For release: Tuesday, February 26, 2002
The brain produces new cells to repair the damage from multiple sclerosis (MS) for years after symptoms of the disorder appear, according to a recent study. However, in most cases the cells are unable to complete the repairs. These findings suggest that an unknown factor limits the repair process and may lead to new ways of treating this disorder.
"The brain is making a serious attempt to repair the damage," says Bruce D. Trapp, Ph.D., of the Cleveland Clinic Foundation in Ohio, who led the study. The findings are consistent with those of other recent studies showing that the adult brain has the capacity to replace cells, he adds. The study was supported by the National Institute of Neurological Disorders and Stroke (NINDS) and appears in the January 17, 2002, issue of The New England Journal of Medicine.
In patients with multiple sclerosis, brain inflammation in random patches, or lesions, leads to destruction of myelin, the fatty covering that insulates nerve cell fibers called axons in the brain and spinal cord and aids in transmission of signals to other neurons. This inflammation causes the myelin to deteriorate and leads to the symptoms of MS. Previous studies have shown that some brain lesions are repaired during the early years of multiple sclerosis. However, many other lesions are not repaired.
In the study, Dr. Trapp and colleagues examined brain tissue obtained during autopsies of 10 patients with MS to see if new myelin-producing cells, called oligodendrocytes, were being produced in the chronic MS lesions. They found that most of the lesions contained newly produced oligodendrocytes. The percentage of lesions from each brain that had these new cells decreased as the duration of the disease increased, but the decline was not related to the type of MS the patients had or to their ages at death. The new oligodendrocytes extended "arms" that produced myelin-related proteins and grew around the damaged axons as if they were trying to repair the myelin. However, in most cases the axons were not repaired.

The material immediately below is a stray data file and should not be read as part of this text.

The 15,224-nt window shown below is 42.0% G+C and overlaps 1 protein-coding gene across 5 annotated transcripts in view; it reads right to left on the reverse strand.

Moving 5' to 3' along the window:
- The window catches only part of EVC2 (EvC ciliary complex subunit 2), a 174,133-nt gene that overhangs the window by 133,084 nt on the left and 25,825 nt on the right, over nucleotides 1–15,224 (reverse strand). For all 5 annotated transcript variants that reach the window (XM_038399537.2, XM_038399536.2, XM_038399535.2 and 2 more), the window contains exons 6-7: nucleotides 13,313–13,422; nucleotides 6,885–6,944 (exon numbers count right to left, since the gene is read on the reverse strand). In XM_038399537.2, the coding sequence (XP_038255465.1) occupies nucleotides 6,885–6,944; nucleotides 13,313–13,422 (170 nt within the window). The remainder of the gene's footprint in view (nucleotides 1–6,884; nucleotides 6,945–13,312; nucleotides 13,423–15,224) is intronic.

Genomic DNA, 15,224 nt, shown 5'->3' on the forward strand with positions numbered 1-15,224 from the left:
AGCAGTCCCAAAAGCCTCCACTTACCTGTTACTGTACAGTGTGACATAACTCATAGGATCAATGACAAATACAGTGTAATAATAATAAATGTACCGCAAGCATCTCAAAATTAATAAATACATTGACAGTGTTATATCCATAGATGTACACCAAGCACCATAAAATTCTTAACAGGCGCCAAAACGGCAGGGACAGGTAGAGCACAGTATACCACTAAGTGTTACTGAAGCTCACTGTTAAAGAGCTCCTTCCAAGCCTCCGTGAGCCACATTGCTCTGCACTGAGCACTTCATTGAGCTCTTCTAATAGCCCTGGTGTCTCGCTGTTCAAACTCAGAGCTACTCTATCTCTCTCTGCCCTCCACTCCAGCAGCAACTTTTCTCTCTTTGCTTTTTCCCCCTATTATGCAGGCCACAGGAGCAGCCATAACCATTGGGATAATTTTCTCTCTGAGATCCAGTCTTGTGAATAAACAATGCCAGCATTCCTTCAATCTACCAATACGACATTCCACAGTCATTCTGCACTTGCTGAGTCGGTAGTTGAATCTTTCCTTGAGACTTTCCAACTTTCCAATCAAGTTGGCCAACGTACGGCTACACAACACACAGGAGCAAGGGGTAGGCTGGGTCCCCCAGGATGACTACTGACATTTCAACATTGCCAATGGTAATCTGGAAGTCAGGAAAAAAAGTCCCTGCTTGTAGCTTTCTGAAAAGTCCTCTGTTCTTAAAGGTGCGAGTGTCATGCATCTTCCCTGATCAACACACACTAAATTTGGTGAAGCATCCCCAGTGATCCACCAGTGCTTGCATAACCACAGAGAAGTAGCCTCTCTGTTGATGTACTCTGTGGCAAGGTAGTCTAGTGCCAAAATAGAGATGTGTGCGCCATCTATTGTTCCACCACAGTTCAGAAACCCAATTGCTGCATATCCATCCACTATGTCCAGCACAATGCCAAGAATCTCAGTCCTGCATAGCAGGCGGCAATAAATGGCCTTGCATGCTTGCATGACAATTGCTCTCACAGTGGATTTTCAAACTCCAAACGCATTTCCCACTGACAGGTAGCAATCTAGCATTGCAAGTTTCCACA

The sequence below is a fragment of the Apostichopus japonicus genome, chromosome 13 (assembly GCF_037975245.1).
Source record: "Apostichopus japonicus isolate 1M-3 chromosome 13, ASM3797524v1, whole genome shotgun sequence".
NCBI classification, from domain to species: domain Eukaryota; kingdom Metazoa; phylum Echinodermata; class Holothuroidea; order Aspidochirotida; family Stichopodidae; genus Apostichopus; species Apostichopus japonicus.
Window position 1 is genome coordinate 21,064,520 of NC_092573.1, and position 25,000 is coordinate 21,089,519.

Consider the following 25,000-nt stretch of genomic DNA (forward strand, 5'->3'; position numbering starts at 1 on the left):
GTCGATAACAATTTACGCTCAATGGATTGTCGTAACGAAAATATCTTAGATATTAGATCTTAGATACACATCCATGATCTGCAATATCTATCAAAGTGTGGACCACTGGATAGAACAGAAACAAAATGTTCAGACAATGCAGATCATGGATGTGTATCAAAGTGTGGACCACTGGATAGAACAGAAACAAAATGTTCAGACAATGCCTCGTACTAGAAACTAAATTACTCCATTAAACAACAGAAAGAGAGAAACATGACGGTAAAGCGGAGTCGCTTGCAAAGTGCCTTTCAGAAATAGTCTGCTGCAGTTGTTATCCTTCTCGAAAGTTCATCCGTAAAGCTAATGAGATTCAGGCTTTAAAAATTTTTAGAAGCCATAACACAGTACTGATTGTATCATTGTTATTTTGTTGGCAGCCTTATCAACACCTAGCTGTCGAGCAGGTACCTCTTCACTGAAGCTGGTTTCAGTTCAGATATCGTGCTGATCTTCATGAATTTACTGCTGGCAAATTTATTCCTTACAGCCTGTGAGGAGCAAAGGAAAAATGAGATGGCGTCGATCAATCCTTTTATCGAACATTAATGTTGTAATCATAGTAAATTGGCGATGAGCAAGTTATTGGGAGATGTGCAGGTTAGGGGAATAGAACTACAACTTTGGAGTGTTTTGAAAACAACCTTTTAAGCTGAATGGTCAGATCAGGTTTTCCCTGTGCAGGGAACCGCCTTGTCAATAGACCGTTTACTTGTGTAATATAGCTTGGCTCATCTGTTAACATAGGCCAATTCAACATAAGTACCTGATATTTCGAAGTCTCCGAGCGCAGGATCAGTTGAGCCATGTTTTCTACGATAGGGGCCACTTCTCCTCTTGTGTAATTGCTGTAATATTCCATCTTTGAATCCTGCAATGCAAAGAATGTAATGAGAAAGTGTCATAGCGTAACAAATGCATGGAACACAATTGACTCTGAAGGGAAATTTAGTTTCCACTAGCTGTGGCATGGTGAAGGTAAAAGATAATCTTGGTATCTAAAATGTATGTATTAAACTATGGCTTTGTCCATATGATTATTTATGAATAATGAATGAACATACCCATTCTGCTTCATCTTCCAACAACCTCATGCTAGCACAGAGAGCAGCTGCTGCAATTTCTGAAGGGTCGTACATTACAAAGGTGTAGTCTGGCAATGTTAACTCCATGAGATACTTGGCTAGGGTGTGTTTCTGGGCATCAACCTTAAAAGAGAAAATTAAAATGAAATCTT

One of the central questions in MS research is how to promote myelin repair. Many researchers have concentrated on increasing the number of oligodendrocytes through stem cell transplantation or other means. However, this study suggests that problems with the axons or with the tissue that surrounds them may prevent remyelination. Many of the axons that were not remyelinated looked abnormal, whereas remyelinated axons appeared healthy. This suggests that therapies which prevent axon degeneration or help oligodendrocytes complete the repair process in other ways may be necessary. More research is needed to identify drugs that may be useful for this purpose, says Dr. Trapp. While the study shows that the brain's attempts to repair itself decrease over time, new cells were produced even in patients who had had MS for as long as 15 years, implying that there is a long window of opportunity for treatment.
Researchers must now determine how long the new oligodendrocytes survive in the brain and whether the brain can produce enough of them to repair all the damage from MS, says Dr. Trapp. If the brain produces enough new cells on its own, then transplantation of additional cells may not be necessary. Research using brain scanning or other techniques may help to identify patients who are most likely to benefit from these therapies.
Reference: Chang A, Tourtellotte WW, Rudick R, Trapp BD. "Premyelinating oligodendrocytes in chronic lesions of multiple sclerosis." The New England Journal of Medicine, Vol. 346, No. 3, January 17, 2002, pp. 165 - 173.
- By Natalie Frazin
Last Modified August 14, 2012